One fairly recent example of this type of site modification is the trend towards responsive design that began several years ago. Companies looking to increase conversions a few years ago may have found that they were failing to convert mobile customers. The solution would be to redesign their website with the mobile platform in mind, thereby improving the user experience through the use of modern standards and technology. At the same time, companies redesigning their websites should also "future proof" their websites; a cutting-edge website today will last much longer than a website that adheres to the bare minimum of web standards.

Going Deep: Making Sure Your Redesign is More Than Just a Face Lift

Appearances matter... but not as much as usability. Redesigning a website solely for cosmetic reasons is generally discouraged because it is a wasted opportunity. There is always a transitional period following a site's redesign, after which a well redesigned website will become more powerful and popular. Simply changing the physical appearance of a website will take a company into a transitional period with no reward at the end of renovations; the core experience of the website will not have changed, and so user engagement and conversion is unlikely to change. While there are times when a company may direly need a visual redesign, it's almost always better for the company to leverage this transitional period into making additional, deeper modifications to the core of the site. 

Companies can improve upon their websites in a variety of ways depending on their goals. They may want users to spend more time on their website, in which case they should design their site to promote related content and to urge users to keep browsing. They may want users to spend less time on their website so that they instead move to convert sooner, in which case they should design their website to flow towards conversion more effectively. These types of changes can tie into a visual redesign but are not limited to cosmetic changes.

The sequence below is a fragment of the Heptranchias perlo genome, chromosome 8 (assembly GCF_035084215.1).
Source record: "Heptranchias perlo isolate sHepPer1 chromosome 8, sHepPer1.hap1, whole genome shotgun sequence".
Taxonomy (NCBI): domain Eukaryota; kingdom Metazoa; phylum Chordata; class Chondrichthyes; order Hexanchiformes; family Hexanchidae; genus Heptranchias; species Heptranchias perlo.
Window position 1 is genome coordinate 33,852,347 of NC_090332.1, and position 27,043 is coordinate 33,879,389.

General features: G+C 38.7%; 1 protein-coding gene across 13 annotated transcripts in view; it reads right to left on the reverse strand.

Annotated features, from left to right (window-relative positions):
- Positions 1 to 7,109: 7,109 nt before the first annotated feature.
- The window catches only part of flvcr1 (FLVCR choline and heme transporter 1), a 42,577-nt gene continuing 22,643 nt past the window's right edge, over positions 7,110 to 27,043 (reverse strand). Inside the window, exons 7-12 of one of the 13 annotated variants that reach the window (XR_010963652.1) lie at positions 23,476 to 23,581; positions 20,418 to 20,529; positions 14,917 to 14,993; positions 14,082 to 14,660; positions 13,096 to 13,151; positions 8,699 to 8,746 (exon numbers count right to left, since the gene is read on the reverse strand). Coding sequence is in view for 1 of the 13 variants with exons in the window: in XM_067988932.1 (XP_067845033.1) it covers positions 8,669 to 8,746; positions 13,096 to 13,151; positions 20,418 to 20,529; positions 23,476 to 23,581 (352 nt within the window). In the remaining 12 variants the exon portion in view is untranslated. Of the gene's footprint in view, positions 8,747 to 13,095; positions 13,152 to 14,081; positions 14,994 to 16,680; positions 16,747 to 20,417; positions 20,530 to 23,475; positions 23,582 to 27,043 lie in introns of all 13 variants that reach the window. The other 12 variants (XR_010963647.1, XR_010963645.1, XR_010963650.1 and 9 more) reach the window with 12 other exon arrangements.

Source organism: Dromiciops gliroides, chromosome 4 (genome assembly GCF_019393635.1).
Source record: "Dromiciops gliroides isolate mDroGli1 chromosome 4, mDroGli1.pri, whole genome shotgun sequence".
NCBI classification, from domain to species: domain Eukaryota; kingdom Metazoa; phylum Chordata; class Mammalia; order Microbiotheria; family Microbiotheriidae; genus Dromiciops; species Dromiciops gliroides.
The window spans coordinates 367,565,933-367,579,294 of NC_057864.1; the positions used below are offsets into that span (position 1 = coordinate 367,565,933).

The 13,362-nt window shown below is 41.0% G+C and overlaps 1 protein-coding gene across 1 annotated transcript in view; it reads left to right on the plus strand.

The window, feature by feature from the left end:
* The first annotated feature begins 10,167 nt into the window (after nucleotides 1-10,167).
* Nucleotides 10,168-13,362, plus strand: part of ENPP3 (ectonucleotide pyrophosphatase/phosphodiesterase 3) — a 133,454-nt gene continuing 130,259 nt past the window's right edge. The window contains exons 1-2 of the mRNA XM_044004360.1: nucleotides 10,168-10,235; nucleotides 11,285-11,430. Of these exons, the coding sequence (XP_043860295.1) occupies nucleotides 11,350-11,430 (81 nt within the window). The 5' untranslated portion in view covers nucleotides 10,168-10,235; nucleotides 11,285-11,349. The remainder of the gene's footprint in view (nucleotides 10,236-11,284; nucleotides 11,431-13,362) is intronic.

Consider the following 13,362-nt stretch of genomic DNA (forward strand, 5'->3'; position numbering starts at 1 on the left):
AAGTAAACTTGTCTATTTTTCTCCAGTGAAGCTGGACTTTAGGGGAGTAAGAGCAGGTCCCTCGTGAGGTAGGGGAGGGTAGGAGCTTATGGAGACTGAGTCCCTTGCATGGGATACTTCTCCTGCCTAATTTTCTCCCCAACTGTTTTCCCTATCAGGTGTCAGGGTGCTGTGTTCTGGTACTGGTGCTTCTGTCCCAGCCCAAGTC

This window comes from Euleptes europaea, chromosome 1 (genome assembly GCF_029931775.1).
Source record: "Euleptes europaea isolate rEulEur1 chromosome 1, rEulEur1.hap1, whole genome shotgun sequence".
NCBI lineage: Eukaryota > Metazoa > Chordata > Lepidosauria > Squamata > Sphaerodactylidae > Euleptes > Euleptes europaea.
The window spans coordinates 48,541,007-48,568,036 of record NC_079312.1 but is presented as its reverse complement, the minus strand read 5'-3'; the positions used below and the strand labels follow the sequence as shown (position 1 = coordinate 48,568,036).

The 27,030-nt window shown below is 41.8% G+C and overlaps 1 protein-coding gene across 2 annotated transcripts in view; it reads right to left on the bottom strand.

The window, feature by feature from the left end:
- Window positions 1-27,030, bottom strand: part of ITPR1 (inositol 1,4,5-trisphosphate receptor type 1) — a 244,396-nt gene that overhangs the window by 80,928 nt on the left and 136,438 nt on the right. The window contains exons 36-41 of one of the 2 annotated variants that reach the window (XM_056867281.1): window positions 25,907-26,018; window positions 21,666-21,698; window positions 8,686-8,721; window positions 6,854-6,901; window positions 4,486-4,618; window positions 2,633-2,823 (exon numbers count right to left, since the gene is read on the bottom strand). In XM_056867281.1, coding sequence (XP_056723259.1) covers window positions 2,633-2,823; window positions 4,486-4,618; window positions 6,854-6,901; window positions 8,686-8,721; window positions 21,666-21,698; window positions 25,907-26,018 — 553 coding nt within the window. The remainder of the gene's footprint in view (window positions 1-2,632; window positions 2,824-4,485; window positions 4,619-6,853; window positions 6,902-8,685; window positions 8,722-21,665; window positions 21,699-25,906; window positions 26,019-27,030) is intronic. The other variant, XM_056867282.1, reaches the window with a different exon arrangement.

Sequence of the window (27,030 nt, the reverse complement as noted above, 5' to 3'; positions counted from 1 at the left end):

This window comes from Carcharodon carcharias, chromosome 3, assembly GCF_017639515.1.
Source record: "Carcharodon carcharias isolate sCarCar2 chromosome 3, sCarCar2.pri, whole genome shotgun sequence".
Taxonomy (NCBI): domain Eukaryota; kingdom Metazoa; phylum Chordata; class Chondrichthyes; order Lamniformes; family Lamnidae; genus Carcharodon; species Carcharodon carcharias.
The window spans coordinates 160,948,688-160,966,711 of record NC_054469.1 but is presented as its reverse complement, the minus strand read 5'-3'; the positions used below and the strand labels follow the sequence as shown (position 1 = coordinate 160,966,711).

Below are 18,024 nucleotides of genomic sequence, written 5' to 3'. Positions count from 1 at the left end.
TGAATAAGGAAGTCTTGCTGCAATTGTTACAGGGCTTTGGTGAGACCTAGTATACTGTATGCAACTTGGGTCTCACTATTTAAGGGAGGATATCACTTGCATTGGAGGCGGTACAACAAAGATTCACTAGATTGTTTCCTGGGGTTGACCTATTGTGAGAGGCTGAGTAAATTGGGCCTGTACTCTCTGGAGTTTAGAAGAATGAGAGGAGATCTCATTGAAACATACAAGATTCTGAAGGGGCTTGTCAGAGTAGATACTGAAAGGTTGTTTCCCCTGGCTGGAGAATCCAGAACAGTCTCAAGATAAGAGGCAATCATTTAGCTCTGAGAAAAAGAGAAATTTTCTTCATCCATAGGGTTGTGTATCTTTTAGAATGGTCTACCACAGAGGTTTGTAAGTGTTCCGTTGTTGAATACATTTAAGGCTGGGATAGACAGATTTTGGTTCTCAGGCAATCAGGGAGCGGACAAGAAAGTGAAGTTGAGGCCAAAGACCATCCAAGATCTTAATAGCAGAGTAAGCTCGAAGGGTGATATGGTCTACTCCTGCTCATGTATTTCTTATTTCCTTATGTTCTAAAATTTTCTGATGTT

User Experience: Easing the Transition and Fostering Customer Relationships

As a rule, most people just aren't fond of change. When your website design changes substantially, there will be a few things going through a regular user's mind, regardless of how improved the new site is. Some users will be frustrated that things are in different areas now, even if the new layout is faster and more intuitive. Other users may be skeptical because the site doesn't look "right" to them; they may wonder if they are on the right site at all. But that doesn't mean that a redesign isn't useful; it just means that it needs to be handled the right way. To ensure an easy transition and to maintain your existing customer relationships, it's important to communicate with your users and to provide familiar anchors that they can connect with.

Something as simple as retaining a website's old color palette can put a user's mind at ease. Core changes to the user experience, such as restructuring navigation panels, should only be done with very careful consideration. Users should also be notified in advance of a website's redesign -- especially if the website stores personally identifiable information or credit card information. This will ease the users into the transition and alleviate some of their worries.

It's rare that a website needs to be entirely rebuilt from the ground up. In most situations, a careful redesign is significantly more valuable. A website redesign affords a company the ability to build upon all of their existing owned media and stored analytic data, to improve upon a website that already exists rather than having to develop an entirely new website that may or may not perform positively. When a website redesign is carefully considered and controlled, it can create a significantly improved user experience and ultimately improve traffic engagement and conversions.